How do you feel about being in a relationship with someone who has a ton of debt?

“I don't like it, but it's not a deal breaker as long as the other person is committed to getting out of debt and fixing any bad habits they have. Sometimes it's a person who made poor decisions as a young adult and didn't realize the impact, and now they've matured. The type of debt matters, too. Student loans are more palatable than credit card debt. Student loans are an investment in one's future, while credit card debt indicates poor spending habits or living beyond your means.”

“Aren't we all in debt? I don't think it's impractical though for someone to assume another person's debt just because they're dating.”

“This issue can be tough. Long-term, I think it would be a real challenge, but it would depend on the attitude toward the debt. An unhealthy level of denial that drives it up would be a big problem—not in the short-term of course, but it would make long-term expectations and planning pretty difficult. But having made some mistakes with some cards while still trying to recover from student loans, I know it certainly happens ... and if she's working on it, then it's just one of probably many challenges that both of us would have been taking on individually."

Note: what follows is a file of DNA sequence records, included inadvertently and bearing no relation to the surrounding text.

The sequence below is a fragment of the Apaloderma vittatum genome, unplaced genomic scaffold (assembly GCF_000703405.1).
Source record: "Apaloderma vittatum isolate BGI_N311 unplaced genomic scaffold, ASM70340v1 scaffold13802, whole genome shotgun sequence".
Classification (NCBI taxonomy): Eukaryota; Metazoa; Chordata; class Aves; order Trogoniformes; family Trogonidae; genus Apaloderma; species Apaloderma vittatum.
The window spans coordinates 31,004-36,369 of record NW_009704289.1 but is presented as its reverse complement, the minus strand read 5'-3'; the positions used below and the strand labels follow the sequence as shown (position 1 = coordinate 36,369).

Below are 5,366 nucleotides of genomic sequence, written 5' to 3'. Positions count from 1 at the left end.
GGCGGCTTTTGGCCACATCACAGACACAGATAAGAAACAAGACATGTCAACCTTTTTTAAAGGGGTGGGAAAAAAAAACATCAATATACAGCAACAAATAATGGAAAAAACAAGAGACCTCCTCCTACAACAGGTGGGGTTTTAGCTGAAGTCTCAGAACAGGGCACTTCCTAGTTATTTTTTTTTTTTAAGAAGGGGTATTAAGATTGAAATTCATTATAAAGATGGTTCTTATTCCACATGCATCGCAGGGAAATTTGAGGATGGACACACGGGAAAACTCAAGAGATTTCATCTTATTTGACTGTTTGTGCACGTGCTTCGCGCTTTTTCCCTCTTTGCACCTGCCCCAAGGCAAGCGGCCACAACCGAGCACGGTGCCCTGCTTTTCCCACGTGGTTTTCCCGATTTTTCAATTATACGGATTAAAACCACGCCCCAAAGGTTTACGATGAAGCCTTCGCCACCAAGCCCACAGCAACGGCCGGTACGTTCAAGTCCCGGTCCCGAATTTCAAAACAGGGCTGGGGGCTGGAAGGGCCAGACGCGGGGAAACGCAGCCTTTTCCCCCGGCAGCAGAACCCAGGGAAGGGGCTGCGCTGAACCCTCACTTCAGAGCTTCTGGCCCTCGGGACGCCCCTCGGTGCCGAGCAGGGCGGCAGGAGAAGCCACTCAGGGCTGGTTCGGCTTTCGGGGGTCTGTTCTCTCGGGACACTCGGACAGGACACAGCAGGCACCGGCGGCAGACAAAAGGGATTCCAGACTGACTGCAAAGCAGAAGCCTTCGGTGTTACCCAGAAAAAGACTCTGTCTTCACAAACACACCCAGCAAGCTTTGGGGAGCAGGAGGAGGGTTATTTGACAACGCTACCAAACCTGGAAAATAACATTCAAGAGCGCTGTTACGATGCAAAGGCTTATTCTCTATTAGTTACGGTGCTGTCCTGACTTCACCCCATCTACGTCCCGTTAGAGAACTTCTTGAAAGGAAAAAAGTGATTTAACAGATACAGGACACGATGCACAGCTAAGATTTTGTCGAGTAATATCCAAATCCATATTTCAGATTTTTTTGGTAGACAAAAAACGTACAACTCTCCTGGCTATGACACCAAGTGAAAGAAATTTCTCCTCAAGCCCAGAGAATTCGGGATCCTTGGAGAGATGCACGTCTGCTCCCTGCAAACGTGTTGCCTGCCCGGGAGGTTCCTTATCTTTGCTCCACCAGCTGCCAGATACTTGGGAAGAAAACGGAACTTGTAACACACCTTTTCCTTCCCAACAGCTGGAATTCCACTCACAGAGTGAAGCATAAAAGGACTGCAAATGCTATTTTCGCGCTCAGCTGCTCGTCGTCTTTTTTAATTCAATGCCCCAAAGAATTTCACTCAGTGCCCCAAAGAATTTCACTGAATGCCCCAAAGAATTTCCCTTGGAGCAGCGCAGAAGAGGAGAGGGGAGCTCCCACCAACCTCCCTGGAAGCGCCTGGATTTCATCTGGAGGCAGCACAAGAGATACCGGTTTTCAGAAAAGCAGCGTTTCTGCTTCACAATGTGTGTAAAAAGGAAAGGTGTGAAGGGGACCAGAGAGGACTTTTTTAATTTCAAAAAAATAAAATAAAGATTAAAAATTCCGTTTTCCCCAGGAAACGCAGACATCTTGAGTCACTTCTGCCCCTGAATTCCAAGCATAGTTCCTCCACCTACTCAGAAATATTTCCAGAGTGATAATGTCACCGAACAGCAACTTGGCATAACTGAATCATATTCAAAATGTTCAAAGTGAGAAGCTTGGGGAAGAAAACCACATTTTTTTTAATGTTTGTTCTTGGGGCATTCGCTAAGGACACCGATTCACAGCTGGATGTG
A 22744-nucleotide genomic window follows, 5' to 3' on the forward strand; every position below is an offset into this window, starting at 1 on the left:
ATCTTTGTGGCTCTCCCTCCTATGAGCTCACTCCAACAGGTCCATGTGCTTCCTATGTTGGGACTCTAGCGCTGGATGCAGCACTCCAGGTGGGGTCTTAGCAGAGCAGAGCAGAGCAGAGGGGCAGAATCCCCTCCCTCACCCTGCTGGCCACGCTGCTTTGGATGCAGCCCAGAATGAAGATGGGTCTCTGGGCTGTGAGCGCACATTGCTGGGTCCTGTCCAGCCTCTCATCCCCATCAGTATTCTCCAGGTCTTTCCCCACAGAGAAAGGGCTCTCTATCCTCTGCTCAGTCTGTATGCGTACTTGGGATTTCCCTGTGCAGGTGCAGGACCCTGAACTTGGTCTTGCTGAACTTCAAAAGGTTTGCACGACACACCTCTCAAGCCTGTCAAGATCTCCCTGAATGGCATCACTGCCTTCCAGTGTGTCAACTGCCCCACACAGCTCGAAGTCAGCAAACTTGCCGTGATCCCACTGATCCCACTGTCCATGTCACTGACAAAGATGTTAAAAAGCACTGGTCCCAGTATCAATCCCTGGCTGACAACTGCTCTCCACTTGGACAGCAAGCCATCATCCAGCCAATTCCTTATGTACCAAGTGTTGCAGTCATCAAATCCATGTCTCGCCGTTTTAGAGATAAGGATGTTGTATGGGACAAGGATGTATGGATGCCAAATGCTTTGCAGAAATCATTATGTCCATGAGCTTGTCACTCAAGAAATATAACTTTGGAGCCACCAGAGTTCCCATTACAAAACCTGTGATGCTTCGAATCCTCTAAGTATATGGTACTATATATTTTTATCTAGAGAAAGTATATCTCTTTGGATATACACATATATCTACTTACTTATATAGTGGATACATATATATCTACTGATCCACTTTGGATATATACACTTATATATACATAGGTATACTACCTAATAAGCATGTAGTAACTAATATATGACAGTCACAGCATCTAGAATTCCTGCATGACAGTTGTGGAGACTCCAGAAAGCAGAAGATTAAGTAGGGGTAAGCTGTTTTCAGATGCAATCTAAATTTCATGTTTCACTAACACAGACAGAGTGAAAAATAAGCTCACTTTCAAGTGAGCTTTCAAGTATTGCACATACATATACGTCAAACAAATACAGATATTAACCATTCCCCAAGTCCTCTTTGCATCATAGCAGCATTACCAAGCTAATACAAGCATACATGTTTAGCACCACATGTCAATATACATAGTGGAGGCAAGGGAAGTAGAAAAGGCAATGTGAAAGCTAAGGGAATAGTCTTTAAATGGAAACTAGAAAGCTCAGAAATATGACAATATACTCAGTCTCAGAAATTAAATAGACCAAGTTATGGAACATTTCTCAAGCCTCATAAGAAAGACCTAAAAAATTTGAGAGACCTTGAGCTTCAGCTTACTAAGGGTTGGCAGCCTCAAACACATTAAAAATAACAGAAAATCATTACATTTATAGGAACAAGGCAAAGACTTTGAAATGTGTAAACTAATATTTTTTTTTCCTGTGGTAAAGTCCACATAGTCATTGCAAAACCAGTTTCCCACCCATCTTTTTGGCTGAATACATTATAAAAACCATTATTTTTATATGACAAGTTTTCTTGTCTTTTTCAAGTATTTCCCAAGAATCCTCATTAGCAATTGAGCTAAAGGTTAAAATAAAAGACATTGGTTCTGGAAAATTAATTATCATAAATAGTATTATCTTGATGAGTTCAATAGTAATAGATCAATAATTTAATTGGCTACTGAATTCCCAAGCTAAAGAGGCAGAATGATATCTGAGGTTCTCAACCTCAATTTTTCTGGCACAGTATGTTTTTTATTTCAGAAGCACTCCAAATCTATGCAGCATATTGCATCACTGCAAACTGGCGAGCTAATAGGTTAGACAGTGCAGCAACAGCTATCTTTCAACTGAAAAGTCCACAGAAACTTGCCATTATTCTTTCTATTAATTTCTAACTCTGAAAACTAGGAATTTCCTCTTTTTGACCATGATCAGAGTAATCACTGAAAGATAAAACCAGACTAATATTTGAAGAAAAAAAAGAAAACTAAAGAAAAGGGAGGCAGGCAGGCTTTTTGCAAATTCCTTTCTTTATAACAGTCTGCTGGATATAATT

RELATED: How Longtime Spouses Learned to Talk About Money

And speaking of deal breakers... What are they?

“None really, but you should at least have a job.”
Brian S.

“Cheap tippers—that extra dollar or two isn't going to make or break you, so give it to your server.”

“Deal breakers for me are living beyond your means, growing debt, and not adopting a long-term plan. If you didn't have one before, then that's fine, but if we're staying together then you need one, now.”

“There are no deal breakers. If it is the right person, I will endure anything.”